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Minnesota Law Review

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Months after insurance giant American International Group (AIG) faltered and the federal government provided financial assistance to keep the company afloat, executive compensation and bonus practices at the company came under scrutiny. Taxpayers balked when evidence came to light that large bonuses were being paid to executives—the same executives, in certain instances, who had been responsible for AIG's losses. The disconnect between AIG's huge losses and the multi-million dollar bonus payments is a striking example of "pay without performance," a phenomenon that Professors Jesse Fried and Lucian Bebchuk documented in their book of the same name. Responding to public outrage, the House of Representatives sought to impose a retroactive marginal taxation rate of ninety percent on the AIG bonuses (as of the date of this writing, the bonus tax had passed in the House of Representatives, but not the Senate). During the debate over the bonus tax, both legislators and media alike described the pending bill as a "clawback" provision.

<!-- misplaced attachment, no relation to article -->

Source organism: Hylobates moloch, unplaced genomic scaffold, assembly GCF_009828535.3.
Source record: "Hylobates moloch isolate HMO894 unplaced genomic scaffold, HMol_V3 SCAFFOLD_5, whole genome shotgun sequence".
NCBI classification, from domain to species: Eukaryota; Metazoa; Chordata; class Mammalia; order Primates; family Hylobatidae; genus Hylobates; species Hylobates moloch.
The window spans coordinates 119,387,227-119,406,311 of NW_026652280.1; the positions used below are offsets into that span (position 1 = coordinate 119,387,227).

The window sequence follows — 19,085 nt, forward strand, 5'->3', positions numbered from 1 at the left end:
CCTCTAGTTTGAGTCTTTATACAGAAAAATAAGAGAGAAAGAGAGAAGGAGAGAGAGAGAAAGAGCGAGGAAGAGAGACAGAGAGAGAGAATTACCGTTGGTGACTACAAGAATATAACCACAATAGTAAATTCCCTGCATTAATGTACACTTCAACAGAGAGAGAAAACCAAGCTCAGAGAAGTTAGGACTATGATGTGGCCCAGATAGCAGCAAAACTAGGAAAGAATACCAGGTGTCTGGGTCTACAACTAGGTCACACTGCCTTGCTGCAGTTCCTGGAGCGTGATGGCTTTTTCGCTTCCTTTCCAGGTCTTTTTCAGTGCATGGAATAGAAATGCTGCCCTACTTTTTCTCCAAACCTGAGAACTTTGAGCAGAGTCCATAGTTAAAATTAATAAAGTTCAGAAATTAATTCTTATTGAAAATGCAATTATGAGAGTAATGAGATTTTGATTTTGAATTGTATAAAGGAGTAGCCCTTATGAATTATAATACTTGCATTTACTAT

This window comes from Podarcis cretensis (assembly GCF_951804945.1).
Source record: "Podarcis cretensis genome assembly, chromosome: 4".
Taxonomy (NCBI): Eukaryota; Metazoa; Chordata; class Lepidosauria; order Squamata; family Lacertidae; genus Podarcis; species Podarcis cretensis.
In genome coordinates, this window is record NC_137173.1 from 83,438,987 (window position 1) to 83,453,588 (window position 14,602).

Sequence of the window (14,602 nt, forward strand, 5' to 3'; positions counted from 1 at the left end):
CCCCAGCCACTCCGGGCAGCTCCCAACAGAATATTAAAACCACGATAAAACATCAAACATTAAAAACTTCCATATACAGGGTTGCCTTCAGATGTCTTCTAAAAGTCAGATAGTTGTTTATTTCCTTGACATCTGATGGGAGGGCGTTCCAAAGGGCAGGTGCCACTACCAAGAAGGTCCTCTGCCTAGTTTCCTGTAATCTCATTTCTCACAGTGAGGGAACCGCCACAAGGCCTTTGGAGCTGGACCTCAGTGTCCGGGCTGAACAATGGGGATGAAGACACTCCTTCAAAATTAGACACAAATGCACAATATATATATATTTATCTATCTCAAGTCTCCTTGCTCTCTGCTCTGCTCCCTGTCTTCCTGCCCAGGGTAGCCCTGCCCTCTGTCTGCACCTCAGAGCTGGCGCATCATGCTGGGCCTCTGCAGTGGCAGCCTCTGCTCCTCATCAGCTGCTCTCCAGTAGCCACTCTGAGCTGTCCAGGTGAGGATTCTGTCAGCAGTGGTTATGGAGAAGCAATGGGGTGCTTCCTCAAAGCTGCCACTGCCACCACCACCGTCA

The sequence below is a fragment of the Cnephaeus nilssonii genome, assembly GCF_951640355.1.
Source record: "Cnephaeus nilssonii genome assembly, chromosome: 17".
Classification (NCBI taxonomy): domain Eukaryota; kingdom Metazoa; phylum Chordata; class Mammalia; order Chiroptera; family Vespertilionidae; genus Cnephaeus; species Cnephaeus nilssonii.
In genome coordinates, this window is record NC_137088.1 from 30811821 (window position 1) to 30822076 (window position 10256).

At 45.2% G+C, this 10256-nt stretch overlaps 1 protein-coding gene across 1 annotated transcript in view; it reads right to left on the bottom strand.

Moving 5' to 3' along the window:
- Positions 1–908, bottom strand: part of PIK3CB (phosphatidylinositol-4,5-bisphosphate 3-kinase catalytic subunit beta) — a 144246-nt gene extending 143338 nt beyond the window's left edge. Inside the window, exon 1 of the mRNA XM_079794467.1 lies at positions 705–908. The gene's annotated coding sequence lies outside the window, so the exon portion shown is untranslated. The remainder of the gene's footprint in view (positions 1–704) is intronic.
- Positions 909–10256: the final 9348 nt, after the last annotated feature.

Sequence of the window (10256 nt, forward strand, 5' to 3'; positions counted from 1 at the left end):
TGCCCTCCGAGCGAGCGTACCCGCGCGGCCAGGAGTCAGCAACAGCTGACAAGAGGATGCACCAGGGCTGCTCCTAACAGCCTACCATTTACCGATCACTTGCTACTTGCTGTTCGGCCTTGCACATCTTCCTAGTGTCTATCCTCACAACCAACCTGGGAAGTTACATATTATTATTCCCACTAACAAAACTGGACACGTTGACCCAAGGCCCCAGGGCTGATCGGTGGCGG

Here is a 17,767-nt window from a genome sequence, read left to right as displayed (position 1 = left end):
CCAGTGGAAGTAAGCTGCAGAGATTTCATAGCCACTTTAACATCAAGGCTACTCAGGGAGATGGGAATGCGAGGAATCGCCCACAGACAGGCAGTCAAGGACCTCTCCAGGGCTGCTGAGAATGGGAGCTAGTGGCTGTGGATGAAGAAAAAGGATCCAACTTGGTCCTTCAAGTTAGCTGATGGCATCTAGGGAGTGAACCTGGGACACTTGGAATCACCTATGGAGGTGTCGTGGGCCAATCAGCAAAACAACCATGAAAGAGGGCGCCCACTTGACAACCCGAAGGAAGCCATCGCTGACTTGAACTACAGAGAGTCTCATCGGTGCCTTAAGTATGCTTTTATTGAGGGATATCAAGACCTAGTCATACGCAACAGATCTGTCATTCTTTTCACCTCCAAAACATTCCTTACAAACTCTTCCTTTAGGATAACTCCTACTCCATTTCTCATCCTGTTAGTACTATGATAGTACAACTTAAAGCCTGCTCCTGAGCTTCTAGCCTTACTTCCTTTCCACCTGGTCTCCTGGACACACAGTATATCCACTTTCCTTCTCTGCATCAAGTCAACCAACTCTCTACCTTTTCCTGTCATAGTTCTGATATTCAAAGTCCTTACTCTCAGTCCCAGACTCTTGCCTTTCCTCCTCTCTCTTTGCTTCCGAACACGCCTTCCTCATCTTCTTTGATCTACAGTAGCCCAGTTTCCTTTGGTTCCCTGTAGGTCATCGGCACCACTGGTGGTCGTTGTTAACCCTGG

The same term—"clawback"—has been used to refer to remedies potentially available to defrauded investors in a Ponzi scheme. For over a decade, the former director of NASDAQ, Bernard Madoff, had been pretending to operate a hedge fund that turned out to be one immense house of cards. The fraud robbed investors, including some charitable institutions, of billions of dollars and created a crisis of confidence in the capital markets. In Madoff's fund, there was in reality no investment strategy to provide "hedges" against typical forms of risk. Indeed, there did not even appear to have been any trading of stock for over a decade. Rather, as in a textbook Ponzi scheme, the early investors were bought off with the money from the later investors. In turn, the payouts to the early investors were relied upon as proof of profitability to convince later investors that returns were legitimate. Because Madoff and his "hedge fund" are now insolvent, the question has arisen as to whether the bankruptcy trustee may bring a "clawback" action on behalf of the later investors to recover the profits of the early investors.



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